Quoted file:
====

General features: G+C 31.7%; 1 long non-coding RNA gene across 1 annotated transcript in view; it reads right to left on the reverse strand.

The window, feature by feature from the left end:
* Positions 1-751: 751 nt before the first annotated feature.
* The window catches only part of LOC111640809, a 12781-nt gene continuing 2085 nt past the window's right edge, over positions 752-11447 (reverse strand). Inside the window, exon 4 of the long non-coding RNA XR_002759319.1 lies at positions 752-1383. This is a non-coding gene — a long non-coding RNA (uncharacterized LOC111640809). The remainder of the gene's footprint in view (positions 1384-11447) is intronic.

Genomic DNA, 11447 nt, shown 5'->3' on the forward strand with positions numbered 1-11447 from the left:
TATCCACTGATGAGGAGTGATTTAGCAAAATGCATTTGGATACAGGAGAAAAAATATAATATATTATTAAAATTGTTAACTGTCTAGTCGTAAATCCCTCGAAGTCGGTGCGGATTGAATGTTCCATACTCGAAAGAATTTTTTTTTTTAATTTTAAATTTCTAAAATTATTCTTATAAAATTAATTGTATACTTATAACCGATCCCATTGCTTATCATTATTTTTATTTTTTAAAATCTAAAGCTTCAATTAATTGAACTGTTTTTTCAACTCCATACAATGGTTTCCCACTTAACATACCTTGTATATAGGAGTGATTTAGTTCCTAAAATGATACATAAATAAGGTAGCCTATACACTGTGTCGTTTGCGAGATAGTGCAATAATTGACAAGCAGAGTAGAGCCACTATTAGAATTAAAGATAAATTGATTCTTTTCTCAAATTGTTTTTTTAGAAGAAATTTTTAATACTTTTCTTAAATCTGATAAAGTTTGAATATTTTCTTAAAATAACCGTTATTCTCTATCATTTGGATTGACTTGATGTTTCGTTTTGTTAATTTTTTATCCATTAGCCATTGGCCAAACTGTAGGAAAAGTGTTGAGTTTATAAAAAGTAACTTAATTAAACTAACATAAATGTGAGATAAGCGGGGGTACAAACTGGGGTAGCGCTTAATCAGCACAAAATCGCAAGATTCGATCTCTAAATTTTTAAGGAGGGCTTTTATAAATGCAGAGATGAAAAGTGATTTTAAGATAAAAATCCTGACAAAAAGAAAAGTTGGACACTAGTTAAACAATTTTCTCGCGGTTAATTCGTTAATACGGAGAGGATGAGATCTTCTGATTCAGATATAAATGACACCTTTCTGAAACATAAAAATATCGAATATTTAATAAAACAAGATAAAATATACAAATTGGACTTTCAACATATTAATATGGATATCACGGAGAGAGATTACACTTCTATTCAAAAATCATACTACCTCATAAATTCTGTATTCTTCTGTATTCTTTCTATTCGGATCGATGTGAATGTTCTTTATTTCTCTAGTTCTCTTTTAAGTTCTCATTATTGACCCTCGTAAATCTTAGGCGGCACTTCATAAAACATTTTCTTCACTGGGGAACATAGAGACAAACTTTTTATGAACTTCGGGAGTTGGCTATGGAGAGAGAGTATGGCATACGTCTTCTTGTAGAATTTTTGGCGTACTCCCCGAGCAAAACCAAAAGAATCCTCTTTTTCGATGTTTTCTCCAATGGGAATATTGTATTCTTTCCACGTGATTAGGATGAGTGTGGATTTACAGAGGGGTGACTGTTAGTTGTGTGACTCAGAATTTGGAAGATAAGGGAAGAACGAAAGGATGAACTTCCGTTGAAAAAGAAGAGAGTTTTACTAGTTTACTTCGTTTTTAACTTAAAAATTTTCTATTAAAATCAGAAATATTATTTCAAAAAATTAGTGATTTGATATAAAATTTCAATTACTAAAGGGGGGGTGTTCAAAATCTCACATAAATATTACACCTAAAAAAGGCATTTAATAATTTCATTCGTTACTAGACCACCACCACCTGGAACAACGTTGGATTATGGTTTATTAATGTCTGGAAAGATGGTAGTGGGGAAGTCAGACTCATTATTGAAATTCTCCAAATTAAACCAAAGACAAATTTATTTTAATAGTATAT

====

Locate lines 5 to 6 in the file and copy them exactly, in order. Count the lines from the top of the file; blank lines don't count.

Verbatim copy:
Genomic DNA, 11447 nt, shown 5'->3' on the forward strand with positions numbered 1-11447 from the left:
TATCCACTGATGAGGAGTGATTTAGCAAAATGCATTTGGATACAGGAGAAAAAATATAATATATTATTAAAATTGTTAACTGTCTAGTCGTAAATCCCTCGAAGTCGGTGCGGATTGAATGTTCCATACTCGAAAGAATTTTTTTTTTTAATTTTAAATTTCTAAAATTATTCTTATAAAATTAATTGTATACTTATAACCGATCCCATTGCTTATCATTATTTTTATTTTTTAAAATCTAAAGCTTCAATTAATTGAACTGTTTTTTCAACTCCATACAATGGTTTCCCACTTAACATACCTTGTATATAGGAGTGATTTAGTTCCTAAAATGATACATAAATAAGGTAGCCTATACACTGTGTCGTTTGCGAGATAGTGCAATAATTGACAAGCAGAGTAGAGCCACTATTAGAATTAAAGATAAATTGATTCTTTTCTCAAATTGTTTTTTTAGAAGAAATTTTTAATACTTTTCTTAAATCTGATAAAGTTTGAATATTTTCTTAAAATAACCGTTATTCTCTATCATTTGGATTGACTTGATGTTTCGTTTTGTTAATTTTTTATCCATTAGCCATTGGCCAAACTGTAGGAAAAGTGTTGAGTTTATAAAAAGTAACTTAATTAAACTAACATAAATGTGAGATAAGCGGGGGTACAAACTGGGGTAGCGCTTAATCAGCACAAAATCGCAAGATTCGATCTCTAAATTTTTAAGGAGGGCTTTTATAAATGCAGAGATGAAAAGTGATTTTAAGATAAAAATCCTGACAAAAAGAAAAGTTGGACACTAGTTAAACAATTTTCTCGCGGTTAATTCGTTAATACGGAGAGGATGAGATCTTCTGATTCAGATATAAATGACACCTTTCTGAAACATAAAAATATCGAATATTTAATAAAACAAGATAAAATATACAAATTGGACTTTCAACATATTAATATGGATATCACGGAGAGAGATTACACTTCTATTCAAAAATCATACTACCTCATAAATTCTGTATTCTTCTGTATTCTTTCTATTCGGATCGATGTGAATGTTCTTTATTTCTCTAGTTCTCTTTTAAGTTCTCATTATTGACCCTCGTAAATCTTAGGCGGCACTTCATAAAACATTTTCTTCACTGGGGAACATAGAGACAAACTTTTTATGAACTTCGGGAGTTGGCTATGGAGAGAGAGTATGGCATACGTCTTCTTGTAGAATTTTTGGCGTACTCCCCGAGCAAAACCAAAAGAATCCTCTTTTTCGATGTTTTCTCCAATGGGAATATTGTATTCTTTCCACGTGATTAGGATGAGTGTGGATTTACAGAGGGGTGACTGTTAGTTGTGTGACTCAGAATTTGGAAGATAAGGGAAGAACGAAAGGATGAACTTCCGTTGAAAAAGAAGAGAGTTTTACTAGTTTACTTCGTTTTTAACTTAAAAATTTTCTATTAAAATCAGAAATATTATTTCAAAAAATTAGTGATTTGATATAAAATTTCAATTACTAAAGGGGGGGTGTTCAAAATCTCACATAAATATTACACCTAAAAAAGGCATTTAATAATTTCATTCGTTACTAGACCACCACCACCTGGAACAACGTTGGATTATGGTTTATTAATGTCTGGAAAGATGGTAGTGGGGAAGTCAGACTCATTATTGAAATTCTCCAAATTAAACCAAAGACAAATTTATTTTAATAGTATAT